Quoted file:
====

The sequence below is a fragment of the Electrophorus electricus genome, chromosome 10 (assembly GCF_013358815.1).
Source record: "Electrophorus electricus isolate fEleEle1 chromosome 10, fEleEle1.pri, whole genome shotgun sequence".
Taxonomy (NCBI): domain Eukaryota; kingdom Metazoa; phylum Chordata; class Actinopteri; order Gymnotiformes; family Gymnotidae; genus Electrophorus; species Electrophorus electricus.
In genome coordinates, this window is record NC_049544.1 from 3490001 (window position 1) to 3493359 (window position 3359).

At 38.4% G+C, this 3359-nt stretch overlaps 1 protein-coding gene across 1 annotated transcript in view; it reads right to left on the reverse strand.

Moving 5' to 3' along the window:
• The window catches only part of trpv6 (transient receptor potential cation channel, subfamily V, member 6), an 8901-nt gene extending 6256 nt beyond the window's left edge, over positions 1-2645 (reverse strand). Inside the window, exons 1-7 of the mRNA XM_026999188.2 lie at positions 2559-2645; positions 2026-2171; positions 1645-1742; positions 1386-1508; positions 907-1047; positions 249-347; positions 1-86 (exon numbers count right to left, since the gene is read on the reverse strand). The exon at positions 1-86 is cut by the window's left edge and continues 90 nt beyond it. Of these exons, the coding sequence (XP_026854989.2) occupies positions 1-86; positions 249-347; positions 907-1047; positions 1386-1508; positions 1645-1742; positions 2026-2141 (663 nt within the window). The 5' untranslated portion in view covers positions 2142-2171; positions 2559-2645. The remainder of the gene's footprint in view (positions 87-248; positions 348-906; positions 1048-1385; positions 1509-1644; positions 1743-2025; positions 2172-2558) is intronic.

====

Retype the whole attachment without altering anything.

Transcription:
The sequence below is a fragment of the Electrophorus electricus genome, chromosome 10 (assembly GCF_013358815.1).
Source record: "Electrophorus electricus isolate fEleEle1 chromosome 10, fEleEle1.pri, whole genome shotgun sequence".
Taxonomy (NCBI): domain Eukaryota; kingdom Metazoa; phylum Chordata; class Actinopteri; order Gymnotiformes; family Gymnotidae; genus Electrophorus; species Electrophorus electricus.
In genome coordinates, this window is record NC_049544.1 from 3490001 (window position 1) to 3493359 (window position 3359).

At 38.4% G+C, this 3359-nt stretch overlaps 1 protein-coding gene across 1 annotated transcript in view; it reads right to left on the reverse strand.

Moving 5' to 3' along the window:
• The window catches only part of trpv6 (transient receptor potential cation channel, subfamily V, member 6), an 8901-nt gene extending 6256 nt beyond the window's left edge, over positions 1-2645 (reverse strand). Inside the window, exons 1-7 of the mRNA XM_026999188.2 lie at positions 2559-2645; positions 2026-2171; positions 1645-1742; positions 1386-1508; positions 907-1047; positions 249-347; positions 1-86 (exon numbers count right to left, since the gene is read on the reverse strand). The exon at positions 1-86 is cut by the window's left edge and continues 90 nt beyond it. Of these exons, the coding sequence (XP_026854989.2) occupies positions 1-86; positions 249-347; positions 907-1047; positions 1386-1508; positions 1645-1742; positions 2026-2141 (663 nt within the window). The 5' untranslated portion in view covers positions 2142-2171; positions 2559-2645. The remainder of the gene's footprint in view (positions 87-248; positions 348-906; positions 1048-1385; positions 1509-1644; positions 1743-2025; positions 2172-2558) is intronic.